Shannon’s journey into the world of reverse mortgages began in 2002 as an originator and his prior work in the financial services industry. Shannon has been covering reverse mortgage news stories since 2008 when he launched the podcast HECMWorld Weekly. Later, in 2010 he began producing the weekly video series The Industry Leader Update and Friday’s Food for Thought.
Readers wishing to submit stories or interview requests can reach our team at:

Leave a Comment


  1. Excellent ‘quick analysis’, Shannon. While I find the new PLFs very disappointing, I agree that the use of the program in a pro-active way with clients of financial professionals will still be viable. We took a step backward in their acceptance of the product on a ‘discretionary’ basis, however, with the substantial increase in up-front MIP over the SAVER.

  2. Shannon, You won’t approve what I would really like to say, so what is the point.

    This is a terrible response from FHA. We expected a reduction about half way between Standard and Saver, but that is not what we got. Not only did they cut the PLF more, they put super impositions on how much can be drawn.

    Does” Boss Hog Math” ring any bells? We’ve been Boss Hogged!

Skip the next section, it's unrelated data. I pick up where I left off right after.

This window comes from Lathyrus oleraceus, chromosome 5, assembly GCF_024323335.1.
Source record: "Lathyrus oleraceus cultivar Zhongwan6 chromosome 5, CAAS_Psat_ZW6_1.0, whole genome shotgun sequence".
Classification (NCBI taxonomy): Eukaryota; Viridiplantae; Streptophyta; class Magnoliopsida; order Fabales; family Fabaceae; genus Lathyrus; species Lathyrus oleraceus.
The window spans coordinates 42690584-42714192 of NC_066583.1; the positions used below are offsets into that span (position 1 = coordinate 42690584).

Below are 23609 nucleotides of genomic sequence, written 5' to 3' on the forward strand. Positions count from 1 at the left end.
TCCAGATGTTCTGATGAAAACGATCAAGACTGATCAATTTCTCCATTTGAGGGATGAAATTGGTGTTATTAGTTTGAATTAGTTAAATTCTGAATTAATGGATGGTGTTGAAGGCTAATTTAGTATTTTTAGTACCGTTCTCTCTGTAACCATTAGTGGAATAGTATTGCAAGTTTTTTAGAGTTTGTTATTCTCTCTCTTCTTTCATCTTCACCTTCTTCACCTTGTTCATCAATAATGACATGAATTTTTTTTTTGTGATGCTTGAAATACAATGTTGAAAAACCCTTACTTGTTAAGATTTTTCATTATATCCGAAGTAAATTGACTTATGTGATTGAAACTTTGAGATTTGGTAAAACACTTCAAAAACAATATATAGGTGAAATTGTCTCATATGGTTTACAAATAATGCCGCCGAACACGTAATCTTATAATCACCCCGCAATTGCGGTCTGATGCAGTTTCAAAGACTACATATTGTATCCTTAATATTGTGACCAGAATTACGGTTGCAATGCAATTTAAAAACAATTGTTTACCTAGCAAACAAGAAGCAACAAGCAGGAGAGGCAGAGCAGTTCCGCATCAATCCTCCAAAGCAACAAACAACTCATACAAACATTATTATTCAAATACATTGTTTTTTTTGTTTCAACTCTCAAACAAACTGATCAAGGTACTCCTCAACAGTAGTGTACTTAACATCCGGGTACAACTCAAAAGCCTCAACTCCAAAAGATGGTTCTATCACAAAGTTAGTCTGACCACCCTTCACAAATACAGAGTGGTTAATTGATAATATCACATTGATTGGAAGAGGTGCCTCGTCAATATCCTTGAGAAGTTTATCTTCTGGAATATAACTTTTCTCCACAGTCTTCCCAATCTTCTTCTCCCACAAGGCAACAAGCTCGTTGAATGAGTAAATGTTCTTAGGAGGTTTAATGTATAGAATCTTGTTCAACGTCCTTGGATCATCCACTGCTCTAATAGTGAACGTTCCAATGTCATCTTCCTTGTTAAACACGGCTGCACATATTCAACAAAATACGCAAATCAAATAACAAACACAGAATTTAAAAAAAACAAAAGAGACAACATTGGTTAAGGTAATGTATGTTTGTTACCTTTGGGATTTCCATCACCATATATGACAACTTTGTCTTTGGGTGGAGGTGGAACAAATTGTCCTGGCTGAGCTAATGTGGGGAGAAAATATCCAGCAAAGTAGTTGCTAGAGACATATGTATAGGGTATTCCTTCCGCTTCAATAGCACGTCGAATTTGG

• You are approved my friend. We always welcome views that may differ from ours or our readership. Thanks again for speaking out.

  3. Did we expect a better product mix from the government who allowed no input from the public or professionals? Maybe I missed out the last few decades of history. I did not hear about the times that the government did a better job than private enterprise.


  5. Hi Shannon,

    I’ve been telling you that it’s not going to be pretty. What could we expect? This program was designed by the lenders represented by NRMLA and FHA. Also, it should be noted….this program was designed by the same entities that designed the previous programs including a fixed rate Standard which supposedly caused 70% of the defaults for taxes and insurance payments which got them into this mess. Seriously, should we be surprised?